Police BadgeWe drove all over the neighborhood and I asked the Captain to start praying that we could find his brother. All the while I kept having visions of him bleeding on the side of the road or floating face-down in the canal. I started to wonder how I was going to tell Vivian and Terry that I’d lost their beautiful grandson. I decided to start circling back towards our house. As we approached the house, I saw two police cars out front and assumed they were meeting with Anne to get a description and to help canvass the neighborhood. Then I saw him get out of the car. My little boy walked across the street to give his mom a hug and I safely and quickly pulled into the drive way and got out. I walked over to hug both of them, but my emotions quickly overcame me as Mr. Mimic told me with tears running down his face, “Dad, my duct tape came off.” We’d put duct tape on his old shoes for the camping trip, and it had come off. I couldn’t take it anymore and I grabbed him and held him and, yes, cried. I was so relieved.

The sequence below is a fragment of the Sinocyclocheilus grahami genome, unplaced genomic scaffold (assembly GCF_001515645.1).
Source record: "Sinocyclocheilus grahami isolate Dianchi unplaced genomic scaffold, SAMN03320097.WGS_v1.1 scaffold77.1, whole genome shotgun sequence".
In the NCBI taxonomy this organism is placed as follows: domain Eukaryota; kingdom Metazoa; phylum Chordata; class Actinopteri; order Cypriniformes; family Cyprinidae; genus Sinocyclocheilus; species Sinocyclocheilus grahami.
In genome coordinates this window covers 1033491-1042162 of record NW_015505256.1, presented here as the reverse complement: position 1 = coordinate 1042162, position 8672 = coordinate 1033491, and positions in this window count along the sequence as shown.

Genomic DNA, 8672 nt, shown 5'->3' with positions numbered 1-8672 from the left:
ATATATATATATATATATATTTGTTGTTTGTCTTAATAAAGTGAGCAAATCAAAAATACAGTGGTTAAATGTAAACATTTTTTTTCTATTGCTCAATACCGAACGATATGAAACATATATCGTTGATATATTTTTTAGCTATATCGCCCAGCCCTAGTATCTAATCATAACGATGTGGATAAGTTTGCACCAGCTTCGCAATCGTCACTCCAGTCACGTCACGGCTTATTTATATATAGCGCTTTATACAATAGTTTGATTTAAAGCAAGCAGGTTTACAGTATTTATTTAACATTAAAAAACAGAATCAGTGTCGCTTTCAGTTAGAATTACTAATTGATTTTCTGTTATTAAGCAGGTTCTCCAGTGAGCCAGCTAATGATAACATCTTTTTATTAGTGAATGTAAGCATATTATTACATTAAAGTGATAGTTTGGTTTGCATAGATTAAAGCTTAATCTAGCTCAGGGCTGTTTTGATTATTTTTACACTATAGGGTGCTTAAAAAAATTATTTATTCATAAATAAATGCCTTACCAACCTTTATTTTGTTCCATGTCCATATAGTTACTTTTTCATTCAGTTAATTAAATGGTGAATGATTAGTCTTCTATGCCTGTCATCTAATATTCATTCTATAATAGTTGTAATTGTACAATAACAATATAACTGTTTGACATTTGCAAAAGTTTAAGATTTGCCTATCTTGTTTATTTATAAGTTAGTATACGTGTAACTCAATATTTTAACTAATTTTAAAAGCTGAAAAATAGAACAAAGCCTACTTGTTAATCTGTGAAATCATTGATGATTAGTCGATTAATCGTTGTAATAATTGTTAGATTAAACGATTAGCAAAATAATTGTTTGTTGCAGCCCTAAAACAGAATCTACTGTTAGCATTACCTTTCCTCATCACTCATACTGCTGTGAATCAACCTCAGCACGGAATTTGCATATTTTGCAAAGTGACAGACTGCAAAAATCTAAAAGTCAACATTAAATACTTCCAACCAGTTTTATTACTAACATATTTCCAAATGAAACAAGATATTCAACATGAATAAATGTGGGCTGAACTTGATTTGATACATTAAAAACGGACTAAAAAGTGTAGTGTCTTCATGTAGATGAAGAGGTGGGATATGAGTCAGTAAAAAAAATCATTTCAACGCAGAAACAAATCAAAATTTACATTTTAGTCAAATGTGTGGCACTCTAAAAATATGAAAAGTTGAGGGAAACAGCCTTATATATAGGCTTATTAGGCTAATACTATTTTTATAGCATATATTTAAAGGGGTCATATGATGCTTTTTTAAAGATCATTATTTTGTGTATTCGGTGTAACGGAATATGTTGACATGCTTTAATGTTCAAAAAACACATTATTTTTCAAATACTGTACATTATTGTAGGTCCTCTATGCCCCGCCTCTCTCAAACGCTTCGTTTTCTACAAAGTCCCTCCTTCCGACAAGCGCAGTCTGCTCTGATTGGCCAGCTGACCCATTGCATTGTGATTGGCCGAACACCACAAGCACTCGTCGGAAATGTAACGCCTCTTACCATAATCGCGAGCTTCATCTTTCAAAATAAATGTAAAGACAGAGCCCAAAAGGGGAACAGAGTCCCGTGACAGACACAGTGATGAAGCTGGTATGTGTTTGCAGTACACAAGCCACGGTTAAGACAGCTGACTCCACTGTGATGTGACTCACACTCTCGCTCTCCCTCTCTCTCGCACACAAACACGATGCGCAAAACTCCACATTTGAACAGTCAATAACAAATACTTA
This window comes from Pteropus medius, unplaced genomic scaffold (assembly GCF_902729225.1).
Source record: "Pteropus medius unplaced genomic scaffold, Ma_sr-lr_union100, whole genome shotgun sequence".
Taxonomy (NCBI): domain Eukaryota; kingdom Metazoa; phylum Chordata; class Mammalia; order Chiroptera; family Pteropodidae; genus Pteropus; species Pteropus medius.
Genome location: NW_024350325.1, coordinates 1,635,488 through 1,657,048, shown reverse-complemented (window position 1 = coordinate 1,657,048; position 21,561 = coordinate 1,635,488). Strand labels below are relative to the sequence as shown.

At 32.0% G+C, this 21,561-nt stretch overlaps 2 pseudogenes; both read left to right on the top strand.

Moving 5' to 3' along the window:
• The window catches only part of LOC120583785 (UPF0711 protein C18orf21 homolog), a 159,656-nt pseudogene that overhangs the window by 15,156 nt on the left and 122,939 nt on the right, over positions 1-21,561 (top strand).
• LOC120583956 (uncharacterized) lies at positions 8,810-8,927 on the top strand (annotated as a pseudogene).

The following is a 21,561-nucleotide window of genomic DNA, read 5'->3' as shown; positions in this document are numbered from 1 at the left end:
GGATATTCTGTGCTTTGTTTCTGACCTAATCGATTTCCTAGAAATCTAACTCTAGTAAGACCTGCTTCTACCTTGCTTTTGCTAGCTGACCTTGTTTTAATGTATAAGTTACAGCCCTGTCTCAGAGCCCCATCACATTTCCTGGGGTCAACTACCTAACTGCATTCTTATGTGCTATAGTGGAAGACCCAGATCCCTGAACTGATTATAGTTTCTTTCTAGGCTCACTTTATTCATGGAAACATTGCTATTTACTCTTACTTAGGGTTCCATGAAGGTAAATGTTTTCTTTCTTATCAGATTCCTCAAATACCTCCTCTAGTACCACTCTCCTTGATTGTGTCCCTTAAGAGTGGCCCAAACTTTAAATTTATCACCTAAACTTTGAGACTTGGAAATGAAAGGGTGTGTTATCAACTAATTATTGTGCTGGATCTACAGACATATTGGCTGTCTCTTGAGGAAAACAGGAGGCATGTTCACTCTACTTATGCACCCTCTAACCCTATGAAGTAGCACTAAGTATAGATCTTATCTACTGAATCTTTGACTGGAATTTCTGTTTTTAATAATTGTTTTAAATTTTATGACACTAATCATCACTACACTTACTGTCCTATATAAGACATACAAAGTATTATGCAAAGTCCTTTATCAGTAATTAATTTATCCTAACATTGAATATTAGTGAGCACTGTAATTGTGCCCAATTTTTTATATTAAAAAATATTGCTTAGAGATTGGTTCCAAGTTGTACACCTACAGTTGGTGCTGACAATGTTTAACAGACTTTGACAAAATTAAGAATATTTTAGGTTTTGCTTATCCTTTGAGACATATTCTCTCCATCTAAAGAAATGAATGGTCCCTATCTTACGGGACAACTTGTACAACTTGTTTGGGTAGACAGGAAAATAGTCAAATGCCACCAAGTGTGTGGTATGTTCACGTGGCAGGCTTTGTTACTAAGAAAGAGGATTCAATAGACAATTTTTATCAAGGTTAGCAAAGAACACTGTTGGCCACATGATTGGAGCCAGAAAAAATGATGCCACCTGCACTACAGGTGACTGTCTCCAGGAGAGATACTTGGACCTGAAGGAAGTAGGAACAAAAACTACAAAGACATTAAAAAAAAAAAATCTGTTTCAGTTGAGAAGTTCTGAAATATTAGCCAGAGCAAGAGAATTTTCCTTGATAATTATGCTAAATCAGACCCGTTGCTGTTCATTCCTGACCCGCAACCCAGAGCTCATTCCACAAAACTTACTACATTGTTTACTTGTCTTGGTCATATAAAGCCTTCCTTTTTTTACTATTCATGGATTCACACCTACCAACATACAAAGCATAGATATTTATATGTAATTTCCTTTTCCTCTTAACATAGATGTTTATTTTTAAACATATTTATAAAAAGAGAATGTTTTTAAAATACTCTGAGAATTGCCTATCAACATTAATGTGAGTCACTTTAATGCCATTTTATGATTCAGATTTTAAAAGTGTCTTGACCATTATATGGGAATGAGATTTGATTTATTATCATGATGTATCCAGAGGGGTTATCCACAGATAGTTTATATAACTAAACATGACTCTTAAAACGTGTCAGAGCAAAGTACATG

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Anne helped the officers complete their report and after they left she told me that if I’d stuck around for two minutes longer, I would have known they’d already found him when she’d called. A nice lady had followed him from the McDonald’s about a mile from our house to the Target across the very busy main thoroughfare of Centerville. I thanked my Father in Heaven that he’d been watched over and Captain Flail shouted, “Dad! My prayer worked really good. I prayed that we’d find him and he’s here at our house!”

So, I guess all’s well that ends well. We’re extremely grateful to have him back in our home and we’ve now gone over many times with both boys what to do if you lose track of the rest of the family. Hopefully the lesson sticks.